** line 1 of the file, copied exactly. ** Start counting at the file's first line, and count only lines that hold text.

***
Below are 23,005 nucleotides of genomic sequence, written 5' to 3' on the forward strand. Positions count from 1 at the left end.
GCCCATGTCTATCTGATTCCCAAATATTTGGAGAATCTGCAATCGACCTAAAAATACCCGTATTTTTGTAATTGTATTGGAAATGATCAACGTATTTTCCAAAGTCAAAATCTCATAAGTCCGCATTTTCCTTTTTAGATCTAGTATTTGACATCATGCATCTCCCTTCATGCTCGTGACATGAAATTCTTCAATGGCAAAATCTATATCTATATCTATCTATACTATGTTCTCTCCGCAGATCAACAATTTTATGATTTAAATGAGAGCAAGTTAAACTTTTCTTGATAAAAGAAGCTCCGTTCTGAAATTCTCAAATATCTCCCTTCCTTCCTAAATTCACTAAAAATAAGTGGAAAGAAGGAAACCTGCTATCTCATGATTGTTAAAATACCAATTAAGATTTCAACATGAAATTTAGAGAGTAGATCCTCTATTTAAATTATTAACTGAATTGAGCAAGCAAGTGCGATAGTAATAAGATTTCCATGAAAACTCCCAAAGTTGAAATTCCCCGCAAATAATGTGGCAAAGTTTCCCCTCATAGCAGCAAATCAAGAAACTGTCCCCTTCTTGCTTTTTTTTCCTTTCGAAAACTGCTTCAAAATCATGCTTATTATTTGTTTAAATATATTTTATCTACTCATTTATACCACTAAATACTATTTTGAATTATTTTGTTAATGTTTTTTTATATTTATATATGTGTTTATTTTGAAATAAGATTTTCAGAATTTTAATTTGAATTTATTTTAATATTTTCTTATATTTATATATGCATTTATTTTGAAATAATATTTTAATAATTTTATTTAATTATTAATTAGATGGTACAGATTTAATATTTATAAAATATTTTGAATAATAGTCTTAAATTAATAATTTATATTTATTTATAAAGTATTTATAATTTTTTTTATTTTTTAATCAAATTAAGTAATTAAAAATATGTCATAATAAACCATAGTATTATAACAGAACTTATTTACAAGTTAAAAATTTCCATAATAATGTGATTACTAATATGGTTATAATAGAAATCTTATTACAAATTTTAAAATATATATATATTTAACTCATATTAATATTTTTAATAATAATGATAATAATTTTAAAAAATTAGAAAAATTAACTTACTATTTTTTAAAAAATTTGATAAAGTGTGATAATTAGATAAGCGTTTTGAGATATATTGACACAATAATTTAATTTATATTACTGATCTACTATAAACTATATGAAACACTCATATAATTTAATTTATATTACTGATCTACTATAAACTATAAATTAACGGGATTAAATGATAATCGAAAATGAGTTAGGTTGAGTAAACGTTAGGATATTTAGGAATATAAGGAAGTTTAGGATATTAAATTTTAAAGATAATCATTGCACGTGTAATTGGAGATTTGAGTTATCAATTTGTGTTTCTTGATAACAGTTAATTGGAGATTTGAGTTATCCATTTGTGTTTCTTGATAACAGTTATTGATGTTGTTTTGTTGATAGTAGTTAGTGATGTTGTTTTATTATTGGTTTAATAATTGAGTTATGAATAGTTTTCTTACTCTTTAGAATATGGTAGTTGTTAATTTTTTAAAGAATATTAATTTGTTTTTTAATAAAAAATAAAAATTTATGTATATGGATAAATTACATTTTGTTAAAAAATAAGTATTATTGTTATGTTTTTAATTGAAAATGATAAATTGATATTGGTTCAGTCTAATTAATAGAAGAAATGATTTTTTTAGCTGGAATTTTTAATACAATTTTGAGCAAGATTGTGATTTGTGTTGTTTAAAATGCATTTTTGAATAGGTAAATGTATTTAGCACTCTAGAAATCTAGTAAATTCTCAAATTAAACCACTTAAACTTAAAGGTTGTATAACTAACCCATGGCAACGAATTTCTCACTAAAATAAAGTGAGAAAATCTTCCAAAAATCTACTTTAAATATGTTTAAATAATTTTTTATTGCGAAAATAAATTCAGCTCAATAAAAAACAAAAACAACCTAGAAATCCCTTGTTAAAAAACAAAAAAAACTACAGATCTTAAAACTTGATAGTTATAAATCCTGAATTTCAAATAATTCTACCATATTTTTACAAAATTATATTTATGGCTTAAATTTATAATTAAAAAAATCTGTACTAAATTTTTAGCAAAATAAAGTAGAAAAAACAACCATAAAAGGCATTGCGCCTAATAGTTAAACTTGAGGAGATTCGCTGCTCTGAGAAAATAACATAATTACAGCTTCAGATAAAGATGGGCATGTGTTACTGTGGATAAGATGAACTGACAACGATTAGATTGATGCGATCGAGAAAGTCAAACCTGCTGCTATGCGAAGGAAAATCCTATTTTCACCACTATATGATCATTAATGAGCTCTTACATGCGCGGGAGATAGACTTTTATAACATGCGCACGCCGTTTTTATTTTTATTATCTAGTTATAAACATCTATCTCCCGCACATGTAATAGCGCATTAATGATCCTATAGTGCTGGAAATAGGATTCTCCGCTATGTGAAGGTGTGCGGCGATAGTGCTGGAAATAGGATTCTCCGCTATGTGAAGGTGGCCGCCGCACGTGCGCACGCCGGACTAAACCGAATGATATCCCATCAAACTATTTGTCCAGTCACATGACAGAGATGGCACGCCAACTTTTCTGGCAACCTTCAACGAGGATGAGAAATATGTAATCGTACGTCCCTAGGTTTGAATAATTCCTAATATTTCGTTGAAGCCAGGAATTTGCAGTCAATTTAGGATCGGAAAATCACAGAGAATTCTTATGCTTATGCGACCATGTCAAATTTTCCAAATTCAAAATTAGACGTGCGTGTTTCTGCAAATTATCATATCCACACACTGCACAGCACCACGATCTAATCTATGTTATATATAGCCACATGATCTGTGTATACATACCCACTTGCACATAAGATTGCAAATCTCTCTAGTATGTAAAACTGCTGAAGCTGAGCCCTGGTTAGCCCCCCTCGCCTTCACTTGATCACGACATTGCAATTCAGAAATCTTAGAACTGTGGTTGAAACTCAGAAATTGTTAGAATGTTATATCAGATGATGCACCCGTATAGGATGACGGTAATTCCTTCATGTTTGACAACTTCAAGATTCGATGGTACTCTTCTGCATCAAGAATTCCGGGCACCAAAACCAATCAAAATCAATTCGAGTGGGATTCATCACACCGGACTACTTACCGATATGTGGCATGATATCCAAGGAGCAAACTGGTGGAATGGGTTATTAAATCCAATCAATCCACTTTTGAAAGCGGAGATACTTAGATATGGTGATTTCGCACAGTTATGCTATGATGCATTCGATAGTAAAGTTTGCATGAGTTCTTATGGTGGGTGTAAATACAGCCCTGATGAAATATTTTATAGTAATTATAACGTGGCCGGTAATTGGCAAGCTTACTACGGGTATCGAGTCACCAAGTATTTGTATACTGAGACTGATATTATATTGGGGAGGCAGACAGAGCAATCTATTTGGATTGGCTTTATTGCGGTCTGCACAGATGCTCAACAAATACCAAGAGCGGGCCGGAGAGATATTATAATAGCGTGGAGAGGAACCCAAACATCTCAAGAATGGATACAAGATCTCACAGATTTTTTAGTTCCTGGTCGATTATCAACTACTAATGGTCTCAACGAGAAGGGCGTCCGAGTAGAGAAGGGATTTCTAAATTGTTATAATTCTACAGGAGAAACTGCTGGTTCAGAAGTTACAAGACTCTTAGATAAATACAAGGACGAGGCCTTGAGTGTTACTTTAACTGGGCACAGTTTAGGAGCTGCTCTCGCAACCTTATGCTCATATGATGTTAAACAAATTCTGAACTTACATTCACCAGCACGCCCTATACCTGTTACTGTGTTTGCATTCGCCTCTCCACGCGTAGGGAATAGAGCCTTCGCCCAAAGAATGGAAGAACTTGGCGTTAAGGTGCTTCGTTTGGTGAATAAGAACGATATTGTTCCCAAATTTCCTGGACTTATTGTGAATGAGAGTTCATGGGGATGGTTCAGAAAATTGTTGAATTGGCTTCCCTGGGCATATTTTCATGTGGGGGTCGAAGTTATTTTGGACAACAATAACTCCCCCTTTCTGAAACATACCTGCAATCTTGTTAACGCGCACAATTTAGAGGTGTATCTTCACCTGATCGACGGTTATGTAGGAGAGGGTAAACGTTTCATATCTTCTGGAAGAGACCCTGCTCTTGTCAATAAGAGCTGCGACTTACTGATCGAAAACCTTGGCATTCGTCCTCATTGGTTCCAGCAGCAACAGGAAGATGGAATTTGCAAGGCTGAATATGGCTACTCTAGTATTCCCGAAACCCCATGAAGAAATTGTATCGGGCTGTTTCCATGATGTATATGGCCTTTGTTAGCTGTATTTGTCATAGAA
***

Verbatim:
Below are 23,005 nucleotides of genomic sequence, written 5' to 3' on the forward strand. Positions count from 1 at the left end.